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The Art of Serving Absinthe

Through no fault of its own (but perhaps the fault of its proponents), absinthe has achieved legendary status. Mentions of the spirit bring to mind Victorian-era images of Dorian-Grey-esque mischief. It’s often been claimed that consumption induces unbridled madness and vivid hallucinations. Suitably, the green liquor has long been the choice eau-du-vie for the spooky and creative. It’s fair to say that absinthe’s reputation is well-earned… Or is it? In the midst of all the rumors and legends, it’s hard to separate the fact from the fiction. Luckily, we’re here to give you the lowdown on this perhaps-spooky spirit.


Before we tread any further, it’s probably best that we determine what exactly qualifies as absinthe. Unfortunately, no countries in the world have legal definitions of “absinthe” like they do bourbon or scotch, so things can get a little muddy. In general knowledge, though, absinthe is any botanical-infused spirit with a recipe containing some amount of wormwood bark or leaves. It traditionally also contains green anise, which causes its trademark emerald hue.

From a production side, absinthe can either be cold-mixed or distilled. In brief, cold-mixed absinthe is a low-quality version of the drink wherein extracts and flavorings are added to a base spirit. That ‘steeped’ product is then bottled and shipped out. Think flavored vodkas or cheap liqueurs. Distilled absinthe is a more true-to-form version of production. In distilled absinthes, the botanicals are macerated in a base spirit (often a neutral grain spirit), before being distilled again (traditionally with a white grape or eau du vie) to impart a more pure, refined version of the absinthe flavor. If you’re looking to add quality absinthe to your bar program, go for the distilled version.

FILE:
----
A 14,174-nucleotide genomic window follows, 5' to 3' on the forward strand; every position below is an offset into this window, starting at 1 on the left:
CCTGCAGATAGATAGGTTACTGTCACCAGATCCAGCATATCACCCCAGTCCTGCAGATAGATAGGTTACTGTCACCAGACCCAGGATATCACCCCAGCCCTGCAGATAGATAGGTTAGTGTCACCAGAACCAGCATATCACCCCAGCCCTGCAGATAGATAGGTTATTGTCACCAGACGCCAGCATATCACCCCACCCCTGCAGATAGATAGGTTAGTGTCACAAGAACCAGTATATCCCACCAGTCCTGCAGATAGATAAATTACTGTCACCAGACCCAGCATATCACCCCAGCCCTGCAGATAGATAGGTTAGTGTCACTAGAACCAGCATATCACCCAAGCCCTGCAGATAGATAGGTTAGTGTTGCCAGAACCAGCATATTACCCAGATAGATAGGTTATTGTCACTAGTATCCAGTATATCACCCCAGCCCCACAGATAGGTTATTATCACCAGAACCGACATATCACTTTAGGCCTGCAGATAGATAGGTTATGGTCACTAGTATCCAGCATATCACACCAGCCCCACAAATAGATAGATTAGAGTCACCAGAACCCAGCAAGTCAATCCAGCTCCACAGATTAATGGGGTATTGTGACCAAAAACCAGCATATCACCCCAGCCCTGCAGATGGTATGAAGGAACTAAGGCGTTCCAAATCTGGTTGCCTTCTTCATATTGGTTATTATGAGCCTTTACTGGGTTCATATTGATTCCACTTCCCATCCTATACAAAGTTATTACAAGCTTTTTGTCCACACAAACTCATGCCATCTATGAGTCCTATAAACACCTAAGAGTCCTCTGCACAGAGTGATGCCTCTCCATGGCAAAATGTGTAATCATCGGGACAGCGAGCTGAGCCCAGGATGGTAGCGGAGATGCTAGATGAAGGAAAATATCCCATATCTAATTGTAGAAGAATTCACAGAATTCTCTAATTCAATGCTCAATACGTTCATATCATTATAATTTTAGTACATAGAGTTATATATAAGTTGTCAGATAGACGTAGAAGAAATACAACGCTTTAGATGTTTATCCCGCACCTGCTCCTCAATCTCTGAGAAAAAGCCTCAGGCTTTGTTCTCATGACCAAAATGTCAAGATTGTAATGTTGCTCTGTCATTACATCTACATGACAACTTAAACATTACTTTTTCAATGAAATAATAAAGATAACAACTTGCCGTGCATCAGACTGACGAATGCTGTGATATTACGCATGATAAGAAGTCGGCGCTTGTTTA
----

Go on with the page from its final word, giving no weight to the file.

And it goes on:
Although many publications point towards a “Dr. Ordinaire” (more on him later) as the inventor of absinthe, it’s nearly impossible to say where the spirit initially found its inception. Instead of being an out-of-the-blue invention, history indicates that absinthe is more of natural evolution from previous wormwood-based spirits. In ancient Egypt, medical documents indicate the prescribed use of wormwood extract in patients. Later, ancient Greeks were said to have enjoyed a wormwood-infused wine.

But, eventually, we have the work of Dr. Pierre Ordinaire. Having fled the threat of guillotine in the French Revolution, Ordinaire was settled happily in Couvet, Switzerland. He found a local, herbal remedy that was used as a general cure-all, and adapted it into something that would later become more recreational. Like all good booze, though, absinthe was originally invented for purely medicinal purposes. Upon his death, Ordinaire’s recipe was passed on to the Henriod Sisters in Couvet. That recipe was eventually obtained by the Pernod family -- specifically Henri-Louis Pernod. He and two other partners opened up the first absinthe distillery in France in 1797.

As industry professionals, you may have heard of the Pernod brand of spirit. Although now one of many great absinthes available, there was a time when Pernod was the gold standard of traditional absinthe. But, we digress.timon-studler-foG1lbKjPIc-unsplash